Flag codes and re-enlistment pro*hibition codes are entered on the Enlisted Record Brief, as well as the automated Enlisted Distribu*tion Assignment System.

    If a soldier’s records are improperly coded, career counselors and battal*ion, brigade and organizational per*sonnel sections should remove the codes no later than Oct. 9, according to MilPer Message 12-309, dated Sept. 26.

    Local personnel offi*cials also have been instructed to update, if appropriate, a soldier’s latest PT score if the record erroneously indi*cates the score is older than 365 days. PT score updates must be completed by Oct. 9.

    Soldiers who are taken off of a selection list because of chain of command inaction to remove an erroneous flag or re-enlistment pro*hibition code, must be reboarded to regain promotion eligibility, accord*ing to HRC.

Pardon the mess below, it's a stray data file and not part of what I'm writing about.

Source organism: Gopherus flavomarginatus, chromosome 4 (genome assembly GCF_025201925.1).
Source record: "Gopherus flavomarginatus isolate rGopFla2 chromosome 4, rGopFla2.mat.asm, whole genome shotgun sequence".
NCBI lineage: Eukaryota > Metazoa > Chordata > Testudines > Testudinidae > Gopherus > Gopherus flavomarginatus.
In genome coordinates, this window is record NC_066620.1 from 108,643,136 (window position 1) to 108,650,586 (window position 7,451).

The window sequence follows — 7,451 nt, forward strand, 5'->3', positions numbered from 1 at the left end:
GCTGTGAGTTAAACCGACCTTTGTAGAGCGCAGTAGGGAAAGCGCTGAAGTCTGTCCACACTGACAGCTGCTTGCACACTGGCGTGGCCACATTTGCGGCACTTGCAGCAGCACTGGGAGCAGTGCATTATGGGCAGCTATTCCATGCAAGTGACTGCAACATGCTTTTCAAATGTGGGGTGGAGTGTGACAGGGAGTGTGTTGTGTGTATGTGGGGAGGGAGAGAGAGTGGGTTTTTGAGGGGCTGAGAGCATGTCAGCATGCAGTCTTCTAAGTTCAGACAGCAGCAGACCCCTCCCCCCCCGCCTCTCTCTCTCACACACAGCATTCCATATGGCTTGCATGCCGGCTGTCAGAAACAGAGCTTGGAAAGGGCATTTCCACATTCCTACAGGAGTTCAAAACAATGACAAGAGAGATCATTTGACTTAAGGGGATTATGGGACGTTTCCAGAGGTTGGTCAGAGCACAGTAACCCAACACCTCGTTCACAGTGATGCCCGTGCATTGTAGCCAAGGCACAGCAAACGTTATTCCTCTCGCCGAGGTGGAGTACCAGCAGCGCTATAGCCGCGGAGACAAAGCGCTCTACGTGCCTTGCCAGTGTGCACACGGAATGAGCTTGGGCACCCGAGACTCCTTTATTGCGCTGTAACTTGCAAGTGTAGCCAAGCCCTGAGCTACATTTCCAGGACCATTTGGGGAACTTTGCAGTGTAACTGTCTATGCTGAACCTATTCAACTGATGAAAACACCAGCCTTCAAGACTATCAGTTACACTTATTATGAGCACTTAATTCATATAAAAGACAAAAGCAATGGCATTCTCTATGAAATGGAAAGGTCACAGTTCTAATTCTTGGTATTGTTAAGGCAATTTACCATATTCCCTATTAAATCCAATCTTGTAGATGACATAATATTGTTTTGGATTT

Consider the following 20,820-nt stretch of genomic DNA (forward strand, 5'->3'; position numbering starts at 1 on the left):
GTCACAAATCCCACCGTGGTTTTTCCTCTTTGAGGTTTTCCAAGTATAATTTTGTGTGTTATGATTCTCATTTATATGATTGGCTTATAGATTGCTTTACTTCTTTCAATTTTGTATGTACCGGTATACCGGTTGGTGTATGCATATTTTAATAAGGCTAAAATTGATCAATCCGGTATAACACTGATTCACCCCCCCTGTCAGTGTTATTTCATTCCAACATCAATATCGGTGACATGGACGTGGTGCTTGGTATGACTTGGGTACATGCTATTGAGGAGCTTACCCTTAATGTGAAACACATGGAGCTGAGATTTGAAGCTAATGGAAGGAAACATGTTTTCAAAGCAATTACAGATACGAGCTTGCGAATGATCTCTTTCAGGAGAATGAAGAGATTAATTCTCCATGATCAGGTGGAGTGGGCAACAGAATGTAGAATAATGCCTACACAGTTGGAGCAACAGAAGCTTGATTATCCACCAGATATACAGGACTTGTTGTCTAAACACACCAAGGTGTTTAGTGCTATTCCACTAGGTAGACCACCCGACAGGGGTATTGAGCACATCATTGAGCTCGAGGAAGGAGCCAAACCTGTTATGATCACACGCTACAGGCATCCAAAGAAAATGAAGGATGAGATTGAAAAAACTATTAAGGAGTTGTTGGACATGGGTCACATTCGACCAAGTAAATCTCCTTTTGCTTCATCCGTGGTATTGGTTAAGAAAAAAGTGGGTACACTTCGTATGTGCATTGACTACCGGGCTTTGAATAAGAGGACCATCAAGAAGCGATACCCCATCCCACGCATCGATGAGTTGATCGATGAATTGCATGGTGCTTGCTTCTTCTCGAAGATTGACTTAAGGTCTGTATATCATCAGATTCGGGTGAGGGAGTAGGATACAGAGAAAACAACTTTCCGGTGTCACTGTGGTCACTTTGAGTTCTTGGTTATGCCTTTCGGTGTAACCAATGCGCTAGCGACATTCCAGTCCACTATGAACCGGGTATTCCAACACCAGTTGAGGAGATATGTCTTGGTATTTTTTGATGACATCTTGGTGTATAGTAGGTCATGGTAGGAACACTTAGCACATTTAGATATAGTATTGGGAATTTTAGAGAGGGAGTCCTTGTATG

• #3
    Short Timer CWO Sharkey's Avatar
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    DROP THAT (P)


    Soldiers aren’t eligible to be on the standing selection lists for promotion to sergeant or staff sergeant if their records reflect one of these factors for “immediate re-enlistment prohibition.” The soldiers will be administratively removed from the lists on or about Oct. 11.

    1. Lost time 2. Adverse action (flag codes A, U and V).

    3. Denied retention by SA-commander quality.

    4. Pending security clearance determination.

    5. Physical readiness.

    6. Nonpromotable status.

    7. Involuntary separation under the Qualitative Service Program (QSP).

    8. Field bar to re-enlistment — a denial of re-enlistment imposed

    below Headquarters, Depart*ment of the Army.

    9. Involuntary separation under the Qualitative Management Program (QMP).